Traditional Chinese Veterinary Medicine: Supporting Pets With Ancient Healing WisdomSep 29, 2023 09:30AM ● By Kiki Powers
For years, we have seen a growing appreciation in contemporary culture for Traditional Chinese Medicine (TCM) and the complementary role it can play within Western medicine. Based upon thousands of years of observation, this natural healing approach can be valuable not just for humans, but also for animal companions.
Traditional Chinese Veterinary Medicine (TCVM) includes the use of food therapy, acupuncture, Chinese herbs and tui-na massage to maintain health and treat disease. Some pets with chronic arthritic pain, inflammatory bowel disease, nerve damage, epilepsy, cancer and other long-term ailments may not respond well to conventional treatments, or the side effects of Western medicine may cause even more problems. That is when TCVM can intercede to provide relief.
There are a few basic principles governing TCVM. Qi is the life force that flows freely when a pet is healthy and may be blocked or weak when a pet becomes ill. Yin-and-yang refers to the interplay between natural dualities—such as light and dark or hot and cold—and the need to maintain a balance between these opposing properties. There are five elements—wood, fire, earth, metal and water—which also need to be in balance for optimal health. During an examination, a TCM vet will determine what is out of balance and develop a customized treatment plan.
Dr. Ruth Roberts, an integrative veterinarian and pet health coach, applies TCM principles when designing a whole-foods diet to optimize pet well-being and support healthy longevity. “Under TCM principles, foods have warming, cooling or neutral properties when they interact with a pet’s natural energy, and the goal is to find a balance,” she explains. “Many pet ailments may stem from or be related to imbalances within the body, as well as environmental factors, all of which underscore the need for the proper nutritional balance.”
According to Roberts, in a hot climate, a pet might need cooling foods, such as turkey, fish, banana, celery, kelp, spinach, broccoli, cabbage, cucumber and melon. In colder temperatures, warming foods such as mutton, deer, chicken, ginger, squash and pumpkin are advisable. When designing a balancing diet, neutral foods may be needed, including pork, bison, salmon, tuna, carrots, green beans, peas, olive oil and shiitake mushrooms.
Veterinary acupuncture is becoming increasingly popular to relieve pain or treat ailments, including allergies, seizures, reproductive problems and liver and kidney disease. The procedure involves the insertion of very thin needles into specific points on the body, thereby stimulating nerve endings, which then conduct impulses to the brain and spinal cord. It is best to consult an experienced, licensed acupuncturist or TCVM specialist that specifically treats pets.
In a 2017 study published in the Canadian Veterinary Journal, researchers found, “Acupuncture alone or in combination with analgesics reduced pain and improved quality of life in dogs with neurological and musculoskeletal diseases. Dogs with musculoskeletal disorders had a better improvement in chronic pain and locomotion than those with neurological disorders.”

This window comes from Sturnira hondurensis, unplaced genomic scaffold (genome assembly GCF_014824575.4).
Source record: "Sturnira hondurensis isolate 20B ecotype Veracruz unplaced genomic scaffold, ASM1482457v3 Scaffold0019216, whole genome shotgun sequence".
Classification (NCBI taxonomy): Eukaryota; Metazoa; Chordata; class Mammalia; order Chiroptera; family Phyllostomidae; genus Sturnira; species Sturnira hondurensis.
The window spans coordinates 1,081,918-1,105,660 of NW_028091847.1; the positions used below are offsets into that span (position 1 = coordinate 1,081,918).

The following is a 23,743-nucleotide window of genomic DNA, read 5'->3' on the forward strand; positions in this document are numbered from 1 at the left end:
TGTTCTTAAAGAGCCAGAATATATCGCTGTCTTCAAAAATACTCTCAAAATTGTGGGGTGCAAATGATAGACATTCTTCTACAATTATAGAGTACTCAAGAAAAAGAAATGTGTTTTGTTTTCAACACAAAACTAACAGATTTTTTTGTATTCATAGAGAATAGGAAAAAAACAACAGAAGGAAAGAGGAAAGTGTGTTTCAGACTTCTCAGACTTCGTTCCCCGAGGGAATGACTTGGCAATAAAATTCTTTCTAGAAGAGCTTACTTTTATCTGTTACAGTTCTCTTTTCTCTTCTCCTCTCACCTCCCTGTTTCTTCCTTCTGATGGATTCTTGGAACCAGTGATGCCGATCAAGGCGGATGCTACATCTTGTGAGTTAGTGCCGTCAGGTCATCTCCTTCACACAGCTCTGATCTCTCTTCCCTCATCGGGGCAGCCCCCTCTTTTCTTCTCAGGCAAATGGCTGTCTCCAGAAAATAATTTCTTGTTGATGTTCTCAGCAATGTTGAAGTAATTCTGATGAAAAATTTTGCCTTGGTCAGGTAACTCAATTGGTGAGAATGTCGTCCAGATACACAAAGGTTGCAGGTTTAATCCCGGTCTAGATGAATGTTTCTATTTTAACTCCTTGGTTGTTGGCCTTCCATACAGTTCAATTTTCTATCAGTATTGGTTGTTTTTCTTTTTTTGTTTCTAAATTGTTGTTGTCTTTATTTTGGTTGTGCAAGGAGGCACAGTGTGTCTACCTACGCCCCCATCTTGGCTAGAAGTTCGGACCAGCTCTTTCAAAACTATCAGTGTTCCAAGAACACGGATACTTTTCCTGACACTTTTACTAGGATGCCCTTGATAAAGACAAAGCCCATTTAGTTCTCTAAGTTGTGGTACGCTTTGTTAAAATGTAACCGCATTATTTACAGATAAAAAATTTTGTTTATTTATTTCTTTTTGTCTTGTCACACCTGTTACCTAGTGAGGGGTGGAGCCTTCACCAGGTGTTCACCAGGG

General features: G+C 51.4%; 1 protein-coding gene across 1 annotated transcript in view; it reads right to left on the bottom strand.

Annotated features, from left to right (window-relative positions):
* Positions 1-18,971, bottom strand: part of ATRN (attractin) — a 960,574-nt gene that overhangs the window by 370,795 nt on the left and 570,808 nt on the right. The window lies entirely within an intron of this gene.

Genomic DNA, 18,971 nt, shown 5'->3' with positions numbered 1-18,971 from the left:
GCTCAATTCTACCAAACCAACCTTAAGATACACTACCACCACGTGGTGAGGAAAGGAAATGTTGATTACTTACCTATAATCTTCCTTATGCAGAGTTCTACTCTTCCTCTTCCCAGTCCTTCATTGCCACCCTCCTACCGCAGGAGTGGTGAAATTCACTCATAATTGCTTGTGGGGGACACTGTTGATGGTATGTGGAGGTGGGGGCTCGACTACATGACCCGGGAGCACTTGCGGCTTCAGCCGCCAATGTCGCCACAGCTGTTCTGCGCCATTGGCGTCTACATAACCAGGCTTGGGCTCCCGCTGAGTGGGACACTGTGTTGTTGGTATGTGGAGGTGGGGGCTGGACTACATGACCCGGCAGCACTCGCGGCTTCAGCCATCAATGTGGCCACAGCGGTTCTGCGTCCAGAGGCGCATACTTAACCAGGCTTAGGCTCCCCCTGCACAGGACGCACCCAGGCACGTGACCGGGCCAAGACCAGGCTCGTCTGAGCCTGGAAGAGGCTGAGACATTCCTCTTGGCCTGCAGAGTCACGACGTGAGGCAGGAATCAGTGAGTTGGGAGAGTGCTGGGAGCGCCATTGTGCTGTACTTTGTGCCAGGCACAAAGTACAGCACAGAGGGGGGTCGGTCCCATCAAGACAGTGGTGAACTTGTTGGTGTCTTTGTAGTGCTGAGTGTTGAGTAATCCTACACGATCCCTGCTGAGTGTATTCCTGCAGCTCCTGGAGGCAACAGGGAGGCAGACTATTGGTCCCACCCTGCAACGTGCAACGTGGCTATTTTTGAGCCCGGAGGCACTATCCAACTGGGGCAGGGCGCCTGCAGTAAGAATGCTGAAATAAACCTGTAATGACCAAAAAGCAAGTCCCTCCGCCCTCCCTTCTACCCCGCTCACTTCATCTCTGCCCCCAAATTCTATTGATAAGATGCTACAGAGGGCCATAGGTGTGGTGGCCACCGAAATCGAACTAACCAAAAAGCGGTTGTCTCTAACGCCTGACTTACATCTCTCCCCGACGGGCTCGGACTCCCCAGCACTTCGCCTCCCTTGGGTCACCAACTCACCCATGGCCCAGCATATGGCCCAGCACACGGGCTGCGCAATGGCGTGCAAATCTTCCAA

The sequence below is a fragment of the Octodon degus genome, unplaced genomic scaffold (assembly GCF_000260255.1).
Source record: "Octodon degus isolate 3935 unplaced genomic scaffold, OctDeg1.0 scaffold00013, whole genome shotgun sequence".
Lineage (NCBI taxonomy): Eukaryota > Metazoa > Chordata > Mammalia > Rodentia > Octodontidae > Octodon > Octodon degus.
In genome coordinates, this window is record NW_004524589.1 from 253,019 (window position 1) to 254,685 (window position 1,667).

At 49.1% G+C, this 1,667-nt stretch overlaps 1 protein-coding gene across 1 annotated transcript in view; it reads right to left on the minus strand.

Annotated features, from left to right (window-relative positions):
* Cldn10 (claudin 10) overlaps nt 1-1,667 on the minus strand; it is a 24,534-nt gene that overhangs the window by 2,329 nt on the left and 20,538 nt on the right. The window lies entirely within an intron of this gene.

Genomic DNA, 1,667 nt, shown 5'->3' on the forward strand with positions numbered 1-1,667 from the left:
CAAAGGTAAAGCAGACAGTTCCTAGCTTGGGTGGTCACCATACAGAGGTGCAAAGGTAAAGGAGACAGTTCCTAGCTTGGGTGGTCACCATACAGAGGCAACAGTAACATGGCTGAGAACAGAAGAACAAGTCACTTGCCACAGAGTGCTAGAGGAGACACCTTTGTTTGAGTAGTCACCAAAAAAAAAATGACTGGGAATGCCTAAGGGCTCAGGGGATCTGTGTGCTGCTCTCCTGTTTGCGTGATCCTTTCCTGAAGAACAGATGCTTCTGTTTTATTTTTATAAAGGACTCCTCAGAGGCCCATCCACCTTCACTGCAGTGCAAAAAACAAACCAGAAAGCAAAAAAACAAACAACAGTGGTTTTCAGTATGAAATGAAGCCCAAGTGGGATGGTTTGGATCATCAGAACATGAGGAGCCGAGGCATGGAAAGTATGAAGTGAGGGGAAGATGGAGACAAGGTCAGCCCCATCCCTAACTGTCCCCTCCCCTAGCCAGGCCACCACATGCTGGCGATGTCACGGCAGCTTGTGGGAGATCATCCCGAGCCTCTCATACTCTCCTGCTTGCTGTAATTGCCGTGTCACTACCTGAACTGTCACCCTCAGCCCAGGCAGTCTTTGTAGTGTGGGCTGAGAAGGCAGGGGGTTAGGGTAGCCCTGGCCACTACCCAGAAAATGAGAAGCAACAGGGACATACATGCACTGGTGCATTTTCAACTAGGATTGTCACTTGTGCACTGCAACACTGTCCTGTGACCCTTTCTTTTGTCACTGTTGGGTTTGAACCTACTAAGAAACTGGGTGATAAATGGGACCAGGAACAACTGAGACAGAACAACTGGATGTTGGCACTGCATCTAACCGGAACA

TCVM uses a number of herbs, roots, mushrooms, bark and other plant-based ingredients to help pets with immune dysfunction, gastrointestinal issues, skin conditions, liver and kidney disease and other long-term, chronic conditions. When it comes to more serious pet health issues, such as osteosarcoma (bone cancer), Roberts suggests the strategic use of full-spectrum hemp extract (CBD), cannabis oil (THC) and medicinal mushrooms. Dosages will differ for each individual pet. It is best to consult an integrative veterinarian or pet nutritionist.
“In several documented cases, a combination of homeopathy, TCM, medicinal mushrooms and CBD-THC solutions working together synergistically with a healing diet have helped dogs outlive their bone cancer diagnosis without harmful side effects, stressful procedures or complicated vet visits, all at a dramatically reduced cost,” Roberts says. “As they say, ‘An ounce of prevention is worth a pound of cure,’ especially where our beloved animal family members are concerned.”
Also under the TCVM umbrella, tui-na massage uses kneading, pressing and rolling techniques to improve a pet’s health and balance. Among the conditions that respond well to this type of massage are arthritis, muscle tension and soreness, stress and anxiety, joint paint and mobility issues. The technique focuses on stimulating acupuncture points and energy pathways, or meridians, that promote the smooth flow of qi throughout the body. This treatment can be used in conjunction with complementary therapies to enhance results.
“I strongly believe Traditional Chinese Medicine is good medicine. Western medicine is great medicine. However, the best medicine is an integration of both because each of them has their own strengths and weaknesses,” says Dr. Huisheng Xie, DVM, Ph.D., a clinical professor of integrative medicine at the University of Florida College of Veterinary Medicine, in Gainesville.
According to Xie, TCVM is weak in diagnosis because it does not have sophisticated diagnostic technology. Western medicine’s weakness is the large amount of side effects associated with conventional drugs. “That’s why the best medicine is to integrate both to avoid the weaknesses and take advantage of the strengths of each,” he says.
Kiki Powers is a health writer, blogger and national speaker specializing in plant-based nutrition and healthy green living. Learn more at RawKiki.com.